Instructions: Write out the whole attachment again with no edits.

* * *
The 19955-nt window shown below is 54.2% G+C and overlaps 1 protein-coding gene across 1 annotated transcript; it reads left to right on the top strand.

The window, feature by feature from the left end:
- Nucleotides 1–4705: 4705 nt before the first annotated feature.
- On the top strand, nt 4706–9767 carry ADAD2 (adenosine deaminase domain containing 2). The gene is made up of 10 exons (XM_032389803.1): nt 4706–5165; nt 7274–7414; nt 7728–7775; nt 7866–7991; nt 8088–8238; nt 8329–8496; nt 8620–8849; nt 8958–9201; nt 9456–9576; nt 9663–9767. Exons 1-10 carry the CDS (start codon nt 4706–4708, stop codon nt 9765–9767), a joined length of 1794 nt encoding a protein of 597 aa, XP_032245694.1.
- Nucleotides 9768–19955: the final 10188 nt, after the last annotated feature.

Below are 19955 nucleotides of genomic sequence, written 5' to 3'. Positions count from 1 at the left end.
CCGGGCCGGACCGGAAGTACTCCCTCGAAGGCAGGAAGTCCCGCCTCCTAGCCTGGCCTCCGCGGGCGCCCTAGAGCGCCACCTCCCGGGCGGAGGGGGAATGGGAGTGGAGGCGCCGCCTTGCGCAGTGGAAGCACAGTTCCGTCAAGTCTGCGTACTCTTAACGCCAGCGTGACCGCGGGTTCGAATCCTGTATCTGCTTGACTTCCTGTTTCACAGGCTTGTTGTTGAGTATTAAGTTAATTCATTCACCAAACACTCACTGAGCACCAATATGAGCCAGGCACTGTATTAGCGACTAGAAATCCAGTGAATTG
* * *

The 19955-nt window shown below is 54.2% G+C and overlaps 1 protein-coding gene across 1 annotated transcript; it reads left to right on the top strand.

The window, feature by feature from the left end:
- Nucleotides 1–4705: 4705 nt before the first annotated feature.
- On the top strand, nt 4706–9767 carry ADAD2 (adenosine deaminase domain containing 2). The gene is made up of 10 exons (XM_032389803.1): nt 4706–5165; nt 7274–7414; nt 7728–7775; nt 7866–7991; nt 8088–8238; nt 8329–8496; nt 8620–8849; nt 8958–9201; nt 9456–9576; nt 9663–9767. Exons 1-10 carry the CDS (start codon nt 4706–4708, stop codon nt 9765–9767), a joined length of 1794 nt encoding a protein of 597 aa, XP_032245694.1.
- Nucleotides 9768–19955: the final 10188 nt, after the last annotated feature.

Below are 19955 nucleotides of genomic sequence, written 5' to 3'. Positions count from 1 at the left end.
CCGGGCCGGACCGGAAGTACTCCCTCGAAGGCAGGAAGTCCCGCCTCCTAGCCTGGCCTCCGCGGGCGCCCTAGAGCGCCACCTCCCGGGCGGAGGGGGAATGGGAGTGGAGGCGCCGCCTTGCGCAGTGGAAGCACAGTTCCGTCAAGTCTGCGTACTCTTAACGCCAGCGTGACCGCGGGTTCGAATCCTGTATCTGCTTGACTTCCTGTTTCACAGGCTTGTTGTTGAGTATTAAGTTAATTCATTCACCAAACACTCACTGAGCACCAATATGAGCCAGGCACTGTATTAGCGACTAGAAATCCAGTGAATTG